Cisco (CSCO) stock gains on ‘solid’ results, analysts note improving supply
By Senad Karaahmetovic
Cisco Systems (NASDAQ:) shares are up 4% pre-market Thursday after the company reported for its first fiscal quarter.
The digital communications firm posted earnings per share of $0.86, $0.02 better than the analyst estimate of $0.84. Revenue increased by 5.7% year-over-year (YoY) to $13.6 billion, above expectations of $13.29B.
The total annualized recurring revenue (ARR) rose by 7% to $23.2B YoY, while software revenue increased by 5%.
“Our fiscal 2023 is off to a good start as we delivered the largest quarterly revenue and second highest quarterly non-GAAP earnings per share in our history,” said Chuck Robbins, chair and CEO of Cisco. “These results demonstrate the relevance of our strategy, our differentiated innovation, and our unique position to help our customers become more resilient.”
The company added that its easing supply chain situation, alongside its annualized recurring revenue increase, significant backlog, and strong remaining performance obligations, provides the company with “great visibility and predictability.”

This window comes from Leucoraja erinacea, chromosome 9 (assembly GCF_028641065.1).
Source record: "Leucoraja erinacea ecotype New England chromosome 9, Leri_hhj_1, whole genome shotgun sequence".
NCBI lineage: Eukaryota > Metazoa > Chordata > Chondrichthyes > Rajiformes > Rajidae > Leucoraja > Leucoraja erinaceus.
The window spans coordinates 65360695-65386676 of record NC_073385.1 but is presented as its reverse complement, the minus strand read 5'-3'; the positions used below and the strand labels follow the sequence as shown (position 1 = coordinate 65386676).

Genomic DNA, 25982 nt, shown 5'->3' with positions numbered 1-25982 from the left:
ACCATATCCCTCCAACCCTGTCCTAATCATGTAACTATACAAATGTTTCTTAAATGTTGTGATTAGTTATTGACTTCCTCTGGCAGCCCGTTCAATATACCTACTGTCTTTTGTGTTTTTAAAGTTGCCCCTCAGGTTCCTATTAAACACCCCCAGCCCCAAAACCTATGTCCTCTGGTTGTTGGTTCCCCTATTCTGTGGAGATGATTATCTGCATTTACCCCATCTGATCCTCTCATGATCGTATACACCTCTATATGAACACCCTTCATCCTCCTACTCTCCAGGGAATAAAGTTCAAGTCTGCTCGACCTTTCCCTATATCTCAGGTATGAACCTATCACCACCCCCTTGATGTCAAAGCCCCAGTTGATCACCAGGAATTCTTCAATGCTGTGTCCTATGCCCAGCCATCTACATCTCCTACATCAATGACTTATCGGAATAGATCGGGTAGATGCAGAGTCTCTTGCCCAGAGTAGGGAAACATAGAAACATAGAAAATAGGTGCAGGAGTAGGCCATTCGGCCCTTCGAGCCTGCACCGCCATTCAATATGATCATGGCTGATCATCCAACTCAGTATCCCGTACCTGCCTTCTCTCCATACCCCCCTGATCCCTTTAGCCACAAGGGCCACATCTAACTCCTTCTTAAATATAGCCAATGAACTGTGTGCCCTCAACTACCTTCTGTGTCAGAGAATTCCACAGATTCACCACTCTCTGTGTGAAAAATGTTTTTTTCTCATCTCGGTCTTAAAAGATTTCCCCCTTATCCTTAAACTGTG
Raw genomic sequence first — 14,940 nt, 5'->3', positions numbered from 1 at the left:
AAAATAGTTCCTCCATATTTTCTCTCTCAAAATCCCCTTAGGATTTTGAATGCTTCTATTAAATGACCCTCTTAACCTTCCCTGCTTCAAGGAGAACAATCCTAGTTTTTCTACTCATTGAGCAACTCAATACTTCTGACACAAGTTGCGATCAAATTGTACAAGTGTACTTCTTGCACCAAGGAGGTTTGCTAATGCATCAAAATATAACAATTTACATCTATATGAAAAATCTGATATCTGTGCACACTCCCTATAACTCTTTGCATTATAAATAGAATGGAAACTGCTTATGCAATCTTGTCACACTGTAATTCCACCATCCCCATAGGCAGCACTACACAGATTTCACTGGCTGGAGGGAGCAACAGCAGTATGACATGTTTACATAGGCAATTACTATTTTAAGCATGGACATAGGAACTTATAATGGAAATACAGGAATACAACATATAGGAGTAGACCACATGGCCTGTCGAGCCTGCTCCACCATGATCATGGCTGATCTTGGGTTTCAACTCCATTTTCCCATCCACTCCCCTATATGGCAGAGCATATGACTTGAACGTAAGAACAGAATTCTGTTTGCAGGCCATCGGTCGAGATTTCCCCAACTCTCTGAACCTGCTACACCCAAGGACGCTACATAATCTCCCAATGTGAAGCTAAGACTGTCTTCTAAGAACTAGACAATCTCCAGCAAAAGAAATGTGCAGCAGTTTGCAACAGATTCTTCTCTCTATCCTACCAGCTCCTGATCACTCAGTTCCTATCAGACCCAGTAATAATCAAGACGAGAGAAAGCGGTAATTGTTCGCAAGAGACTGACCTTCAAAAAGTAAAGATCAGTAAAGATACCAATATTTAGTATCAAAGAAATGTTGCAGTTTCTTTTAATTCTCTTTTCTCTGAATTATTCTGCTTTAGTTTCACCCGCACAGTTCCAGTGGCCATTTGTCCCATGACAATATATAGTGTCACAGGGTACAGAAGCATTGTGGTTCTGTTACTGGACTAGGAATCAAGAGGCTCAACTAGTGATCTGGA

Cisco raised its full-year guidance so it now sees FY EPS between $3.51 and $3.58, up from the prior range of saw $3.49 to $3.56. Revenue growth for the period is expected to be from 4.5% to 6.5%, up from 4-6%.
The fiscal second-quarter adjusted earnings per share are expected to be between $0.84 to $0.86, in line with the consensus. Revenue growth during the period is seen from 4.5% to 6.5%, ahead of the 4.2% consensus.
Oppenheimer analysts said Cisco reported “solid” results, which reflect “a stable demand environment and improving supply conditions amidst a tough macro environment.”
“We come away positive on the outlook, and while we expect investors to focus on the dynamic between backlog and order growth, we believe the company is positioned to deliver on its growth targets as it increases its investments into higher-growth areas (security, observability). Adj. est. for results/guidance,” the analysts said in a client note.
Deutsche Bank analysts also took note of easing supply chain constraints.
“We believe the relative resilience of customer demand (i.e.: demand “not falling off a cliff” as CSCO put it, in a tougher macro) and easing supply-chain constraints, paired with CSCO’s elevated backlog, yields greater visibility into FY23 targets,” the analysts wrote.